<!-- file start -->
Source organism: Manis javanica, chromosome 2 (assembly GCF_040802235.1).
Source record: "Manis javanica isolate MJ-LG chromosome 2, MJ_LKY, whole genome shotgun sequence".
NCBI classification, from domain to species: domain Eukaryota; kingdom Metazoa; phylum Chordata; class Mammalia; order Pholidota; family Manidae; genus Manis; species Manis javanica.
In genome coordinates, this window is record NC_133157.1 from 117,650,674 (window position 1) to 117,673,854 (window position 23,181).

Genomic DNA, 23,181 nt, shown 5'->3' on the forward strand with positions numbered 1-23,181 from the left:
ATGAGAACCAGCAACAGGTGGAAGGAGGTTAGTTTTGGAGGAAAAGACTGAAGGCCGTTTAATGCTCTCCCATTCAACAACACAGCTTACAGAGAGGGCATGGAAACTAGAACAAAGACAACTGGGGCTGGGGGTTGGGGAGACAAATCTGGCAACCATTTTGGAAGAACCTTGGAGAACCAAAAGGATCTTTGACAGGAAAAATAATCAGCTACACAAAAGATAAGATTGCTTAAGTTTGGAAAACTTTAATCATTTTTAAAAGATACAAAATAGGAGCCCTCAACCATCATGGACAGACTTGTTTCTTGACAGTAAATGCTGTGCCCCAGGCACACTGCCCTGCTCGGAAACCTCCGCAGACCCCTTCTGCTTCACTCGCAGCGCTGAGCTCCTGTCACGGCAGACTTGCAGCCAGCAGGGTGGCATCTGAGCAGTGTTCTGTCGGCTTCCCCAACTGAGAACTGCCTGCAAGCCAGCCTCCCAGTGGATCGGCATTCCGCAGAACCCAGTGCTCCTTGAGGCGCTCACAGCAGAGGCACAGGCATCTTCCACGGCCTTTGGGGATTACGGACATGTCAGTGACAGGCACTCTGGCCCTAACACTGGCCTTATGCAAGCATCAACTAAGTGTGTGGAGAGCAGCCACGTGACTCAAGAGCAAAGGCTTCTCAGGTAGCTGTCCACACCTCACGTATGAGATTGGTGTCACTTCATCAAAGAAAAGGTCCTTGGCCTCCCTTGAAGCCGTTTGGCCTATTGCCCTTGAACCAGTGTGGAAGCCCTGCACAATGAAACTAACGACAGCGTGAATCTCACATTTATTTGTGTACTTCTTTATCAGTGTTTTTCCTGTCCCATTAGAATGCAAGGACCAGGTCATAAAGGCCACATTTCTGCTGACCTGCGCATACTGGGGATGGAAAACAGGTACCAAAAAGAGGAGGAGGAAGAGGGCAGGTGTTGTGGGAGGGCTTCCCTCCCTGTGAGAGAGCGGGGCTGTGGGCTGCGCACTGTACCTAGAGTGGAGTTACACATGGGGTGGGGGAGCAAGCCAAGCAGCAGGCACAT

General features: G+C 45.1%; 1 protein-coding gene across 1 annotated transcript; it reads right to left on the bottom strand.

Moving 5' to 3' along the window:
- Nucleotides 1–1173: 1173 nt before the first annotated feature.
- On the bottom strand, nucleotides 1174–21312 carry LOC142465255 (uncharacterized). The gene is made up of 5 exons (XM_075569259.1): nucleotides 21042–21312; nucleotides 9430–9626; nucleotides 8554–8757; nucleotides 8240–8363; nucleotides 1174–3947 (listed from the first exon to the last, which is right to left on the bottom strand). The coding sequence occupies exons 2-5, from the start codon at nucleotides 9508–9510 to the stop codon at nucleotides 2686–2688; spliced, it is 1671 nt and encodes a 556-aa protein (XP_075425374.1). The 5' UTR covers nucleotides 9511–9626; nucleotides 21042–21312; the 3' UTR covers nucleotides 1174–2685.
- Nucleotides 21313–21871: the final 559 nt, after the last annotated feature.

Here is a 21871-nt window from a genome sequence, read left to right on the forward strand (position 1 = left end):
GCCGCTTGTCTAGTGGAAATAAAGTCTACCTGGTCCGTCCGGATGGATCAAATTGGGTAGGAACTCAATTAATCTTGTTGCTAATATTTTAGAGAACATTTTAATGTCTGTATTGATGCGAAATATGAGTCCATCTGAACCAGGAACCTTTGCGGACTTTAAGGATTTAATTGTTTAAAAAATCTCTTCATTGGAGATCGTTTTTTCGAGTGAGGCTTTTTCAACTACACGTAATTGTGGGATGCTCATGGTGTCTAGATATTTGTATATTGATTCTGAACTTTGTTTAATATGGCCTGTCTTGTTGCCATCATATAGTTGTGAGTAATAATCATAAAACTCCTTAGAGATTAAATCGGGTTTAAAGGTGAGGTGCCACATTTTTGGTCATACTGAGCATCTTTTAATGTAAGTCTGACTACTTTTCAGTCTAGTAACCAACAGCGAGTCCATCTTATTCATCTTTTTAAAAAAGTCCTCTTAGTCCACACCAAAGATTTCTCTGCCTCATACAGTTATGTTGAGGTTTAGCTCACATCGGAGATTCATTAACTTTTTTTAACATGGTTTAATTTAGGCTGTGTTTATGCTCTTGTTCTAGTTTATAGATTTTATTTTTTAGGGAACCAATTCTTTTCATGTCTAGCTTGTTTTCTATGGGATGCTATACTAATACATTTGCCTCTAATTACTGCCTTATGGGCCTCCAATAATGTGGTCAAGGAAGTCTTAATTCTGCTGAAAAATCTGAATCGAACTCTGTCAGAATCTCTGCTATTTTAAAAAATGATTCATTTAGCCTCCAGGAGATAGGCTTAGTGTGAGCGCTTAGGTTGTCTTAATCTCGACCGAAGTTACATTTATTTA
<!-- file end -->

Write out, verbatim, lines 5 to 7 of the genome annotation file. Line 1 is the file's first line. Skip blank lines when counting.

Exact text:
Genomic DNA, 23,181 nt, shown 5'->3' on the forward strand with positions numbered 1-23,181 from the left:
ATGAGAACCAGCAACAGGTGGAAGGAGGTTAGTTTTGGAGGAAAAGACTGAAGGCCGTTTAATGCTCTCCCATTCAACAACACAGCTTACAGAGAGGGCATGGAAACTAGAACAAAGACAACTGGGGCTGGGGGTTGGGGAGACAAATCTGGCAACCATTTTGGAAGAACCTTGGAGAACCAAAAGGATCTTTGACAGGAAAAATAATCAGCTACACAAAAGATAAGATTGCTTAAGTTTGGAAAACTTTAATCATTTTTAAAAGATACAAAATAGGAGCCCTCAACCATCATGGACAGACTTGTTTCTTGACAGTAAATGCTGTGCCCCAGGCACACTGCCCTGCTCGGAAACCTCCGCAGACCCCTTCTGCTTCACTCGCAGCGCTGAGCTCCTGTCACGGCAGACTTGCAGCCAGCAGGGTGGCATCTGAGCAGTGTTCTGTCGGCTTCCCCAACTGAGAACTGCCTGCAAGCCAGCCTCCCAGTGGATCGGCATTCCGCAGAACCCAGTGCTCCTTGAGGCGCTCACAGCAGAGGCACAGGCATCTTCCACGGCCTTTGGGGATTACGGACATGTCAGTGACAGGCACTCTGGCCCTAACACTGGCCTTATGCAAGCATCAACTAAGTGTGTGGAGAGCAGCCACGTGACTCAAGAGCAAAGGCTTCTCAGGTAGCTGTCCACACCTCACGTATGAGATTGGTGTCACTTCATCAAAGAAAAGGTCCTTGGCCTCCCTTGAAGCCGTTTGGCCTATTGCCCTTGAACCAGTGTGGAAGCCCTGCACAATGAAACTAACGACAGCGTGAATCTCACATTTATTTGTGTACTTCTTTATCAGTGTTTTTCCTGTCCCATTAGAATGCAAGGACCAGGTCATAAAGGCCACATTTCTGCTGACCTGCGCATACTGGGGATGGAAAACAGGTACCAAAAAGAGGAGGAGGAAGAGGGCAGGTGTTGTGGGAGGGCTTCCCTCCCTGTGAGAGAGCGGGGCTGTGGGCTGCGCACTGTACCTAGAGTGGAGTTACACATGGGGTGGGGGAGCAAGCCAAGCAGCAGGCACAT

General features: G+C 45.1%; 1 protein-coding gene across 1 annotated transcript; it reads right to left on the bottom strand.